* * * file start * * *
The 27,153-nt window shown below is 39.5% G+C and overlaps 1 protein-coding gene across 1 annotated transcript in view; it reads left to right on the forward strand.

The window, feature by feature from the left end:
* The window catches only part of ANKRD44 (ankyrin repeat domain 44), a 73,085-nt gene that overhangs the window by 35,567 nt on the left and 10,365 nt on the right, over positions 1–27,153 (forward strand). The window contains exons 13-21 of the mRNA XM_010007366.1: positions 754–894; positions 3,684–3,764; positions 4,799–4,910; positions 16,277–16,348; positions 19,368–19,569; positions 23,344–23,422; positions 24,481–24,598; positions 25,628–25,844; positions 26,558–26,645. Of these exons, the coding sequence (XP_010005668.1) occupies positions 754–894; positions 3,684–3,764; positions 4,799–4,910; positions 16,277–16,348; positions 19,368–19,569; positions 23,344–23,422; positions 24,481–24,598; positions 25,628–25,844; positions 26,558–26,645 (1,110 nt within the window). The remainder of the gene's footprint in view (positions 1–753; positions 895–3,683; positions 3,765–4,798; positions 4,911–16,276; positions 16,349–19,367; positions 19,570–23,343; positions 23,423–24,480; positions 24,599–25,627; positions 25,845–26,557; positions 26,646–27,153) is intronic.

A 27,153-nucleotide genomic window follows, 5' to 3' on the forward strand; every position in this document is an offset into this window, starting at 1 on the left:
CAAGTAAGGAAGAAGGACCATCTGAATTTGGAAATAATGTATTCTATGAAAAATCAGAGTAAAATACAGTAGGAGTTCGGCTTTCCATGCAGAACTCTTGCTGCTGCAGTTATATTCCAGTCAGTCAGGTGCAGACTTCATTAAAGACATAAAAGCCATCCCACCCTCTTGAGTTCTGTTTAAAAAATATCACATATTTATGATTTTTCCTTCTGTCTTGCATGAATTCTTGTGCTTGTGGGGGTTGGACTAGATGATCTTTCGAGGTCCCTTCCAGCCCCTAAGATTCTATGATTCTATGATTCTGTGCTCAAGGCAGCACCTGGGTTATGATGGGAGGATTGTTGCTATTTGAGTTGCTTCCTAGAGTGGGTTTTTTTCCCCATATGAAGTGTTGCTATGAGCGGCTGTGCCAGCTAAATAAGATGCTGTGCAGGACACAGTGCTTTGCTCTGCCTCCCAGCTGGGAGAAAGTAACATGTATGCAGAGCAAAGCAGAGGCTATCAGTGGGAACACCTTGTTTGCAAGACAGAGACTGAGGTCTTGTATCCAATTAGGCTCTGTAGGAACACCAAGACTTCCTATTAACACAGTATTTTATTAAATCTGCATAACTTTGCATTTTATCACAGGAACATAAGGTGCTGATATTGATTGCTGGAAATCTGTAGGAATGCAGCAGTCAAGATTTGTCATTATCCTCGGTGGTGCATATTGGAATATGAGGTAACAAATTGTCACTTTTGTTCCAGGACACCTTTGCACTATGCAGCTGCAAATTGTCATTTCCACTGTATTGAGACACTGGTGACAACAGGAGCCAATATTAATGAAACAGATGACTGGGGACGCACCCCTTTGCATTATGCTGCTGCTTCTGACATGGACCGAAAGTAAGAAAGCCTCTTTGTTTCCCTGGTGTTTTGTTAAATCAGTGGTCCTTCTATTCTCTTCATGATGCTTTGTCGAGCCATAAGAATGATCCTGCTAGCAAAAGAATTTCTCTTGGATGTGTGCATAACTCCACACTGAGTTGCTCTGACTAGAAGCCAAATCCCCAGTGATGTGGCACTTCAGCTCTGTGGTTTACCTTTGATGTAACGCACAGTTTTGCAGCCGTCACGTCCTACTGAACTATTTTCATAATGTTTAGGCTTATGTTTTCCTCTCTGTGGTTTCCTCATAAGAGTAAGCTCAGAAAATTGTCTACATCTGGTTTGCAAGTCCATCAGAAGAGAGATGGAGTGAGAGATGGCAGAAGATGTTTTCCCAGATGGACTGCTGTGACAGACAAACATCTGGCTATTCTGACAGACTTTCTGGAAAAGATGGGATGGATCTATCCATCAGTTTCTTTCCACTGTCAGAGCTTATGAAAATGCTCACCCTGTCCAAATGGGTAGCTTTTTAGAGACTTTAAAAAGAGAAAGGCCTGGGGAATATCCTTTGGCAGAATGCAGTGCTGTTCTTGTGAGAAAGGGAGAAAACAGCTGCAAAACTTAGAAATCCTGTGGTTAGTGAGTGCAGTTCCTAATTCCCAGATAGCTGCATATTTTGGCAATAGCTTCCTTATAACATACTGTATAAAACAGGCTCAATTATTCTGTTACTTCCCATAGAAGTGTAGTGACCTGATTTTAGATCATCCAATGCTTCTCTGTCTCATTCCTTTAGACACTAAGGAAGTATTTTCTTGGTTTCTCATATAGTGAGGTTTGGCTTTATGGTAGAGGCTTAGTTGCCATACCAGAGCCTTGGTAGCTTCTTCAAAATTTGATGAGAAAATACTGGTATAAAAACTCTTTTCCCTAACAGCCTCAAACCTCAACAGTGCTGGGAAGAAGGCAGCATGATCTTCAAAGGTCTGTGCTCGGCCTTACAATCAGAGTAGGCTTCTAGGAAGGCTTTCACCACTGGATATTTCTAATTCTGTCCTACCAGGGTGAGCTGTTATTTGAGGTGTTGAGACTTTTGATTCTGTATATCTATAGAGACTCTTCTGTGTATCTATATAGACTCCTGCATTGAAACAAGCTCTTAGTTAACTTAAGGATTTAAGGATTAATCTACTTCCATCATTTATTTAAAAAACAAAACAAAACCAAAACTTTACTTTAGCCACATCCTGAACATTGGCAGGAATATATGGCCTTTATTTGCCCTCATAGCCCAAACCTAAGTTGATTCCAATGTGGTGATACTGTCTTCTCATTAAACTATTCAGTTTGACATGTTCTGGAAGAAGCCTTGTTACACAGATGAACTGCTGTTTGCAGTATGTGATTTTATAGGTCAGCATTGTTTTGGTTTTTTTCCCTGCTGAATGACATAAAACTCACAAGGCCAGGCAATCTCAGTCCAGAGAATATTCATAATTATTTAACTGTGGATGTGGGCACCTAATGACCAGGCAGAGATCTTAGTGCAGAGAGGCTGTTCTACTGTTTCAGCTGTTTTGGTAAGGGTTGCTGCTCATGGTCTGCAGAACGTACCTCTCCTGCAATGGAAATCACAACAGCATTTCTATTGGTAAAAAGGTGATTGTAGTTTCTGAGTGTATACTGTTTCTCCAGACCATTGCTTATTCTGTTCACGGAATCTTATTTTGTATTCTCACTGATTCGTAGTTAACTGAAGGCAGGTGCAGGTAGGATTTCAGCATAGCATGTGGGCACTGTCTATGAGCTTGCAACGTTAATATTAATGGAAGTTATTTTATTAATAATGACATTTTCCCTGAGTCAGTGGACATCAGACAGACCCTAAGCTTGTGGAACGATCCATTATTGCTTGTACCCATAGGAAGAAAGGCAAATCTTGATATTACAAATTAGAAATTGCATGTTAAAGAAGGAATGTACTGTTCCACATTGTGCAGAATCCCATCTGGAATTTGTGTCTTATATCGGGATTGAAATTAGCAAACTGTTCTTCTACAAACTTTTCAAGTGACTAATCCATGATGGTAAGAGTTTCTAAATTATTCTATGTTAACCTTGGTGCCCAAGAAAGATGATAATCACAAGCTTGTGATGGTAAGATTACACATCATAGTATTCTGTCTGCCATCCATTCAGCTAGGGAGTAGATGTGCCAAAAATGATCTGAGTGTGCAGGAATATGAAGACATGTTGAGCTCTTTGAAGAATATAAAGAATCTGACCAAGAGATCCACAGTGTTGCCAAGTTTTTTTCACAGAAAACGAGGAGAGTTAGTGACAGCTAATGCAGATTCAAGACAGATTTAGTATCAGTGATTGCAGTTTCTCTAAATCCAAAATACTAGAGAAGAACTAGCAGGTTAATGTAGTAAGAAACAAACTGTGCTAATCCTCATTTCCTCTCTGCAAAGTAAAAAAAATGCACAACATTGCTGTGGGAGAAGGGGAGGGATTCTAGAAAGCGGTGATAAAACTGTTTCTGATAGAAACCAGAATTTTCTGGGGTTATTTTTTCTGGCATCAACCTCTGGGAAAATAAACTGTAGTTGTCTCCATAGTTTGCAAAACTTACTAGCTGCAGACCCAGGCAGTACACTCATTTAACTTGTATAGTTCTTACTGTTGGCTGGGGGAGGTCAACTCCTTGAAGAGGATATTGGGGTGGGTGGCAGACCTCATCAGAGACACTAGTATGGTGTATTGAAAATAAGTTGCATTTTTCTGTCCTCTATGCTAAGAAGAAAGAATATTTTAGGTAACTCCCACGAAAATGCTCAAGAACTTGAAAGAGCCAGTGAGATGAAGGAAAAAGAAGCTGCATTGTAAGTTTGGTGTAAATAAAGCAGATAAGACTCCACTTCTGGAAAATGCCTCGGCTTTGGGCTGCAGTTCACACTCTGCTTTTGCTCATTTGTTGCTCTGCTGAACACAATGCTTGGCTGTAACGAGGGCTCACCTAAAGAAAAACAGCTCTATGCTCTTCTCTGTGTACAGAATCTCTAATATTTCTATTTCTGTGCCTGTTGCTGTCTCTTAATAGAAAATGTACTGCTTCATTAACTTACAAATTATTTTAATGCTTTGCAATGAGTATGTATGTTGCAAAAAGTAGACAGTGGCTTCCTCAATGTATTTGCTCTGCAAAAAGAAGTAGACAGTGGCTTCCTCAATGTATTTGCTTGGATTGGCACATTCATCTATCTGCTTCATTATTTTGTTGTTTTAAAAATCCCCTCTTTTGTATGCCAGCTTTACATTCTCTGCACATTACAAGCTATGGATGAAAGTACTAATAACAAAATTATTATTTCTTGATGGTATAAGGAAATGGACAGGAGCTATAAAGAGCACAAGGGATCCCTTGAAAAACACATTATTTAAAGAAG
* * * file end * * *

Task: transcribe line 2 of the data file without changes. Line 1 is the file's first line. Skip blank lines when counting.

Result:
The window, feature by feature from the left end: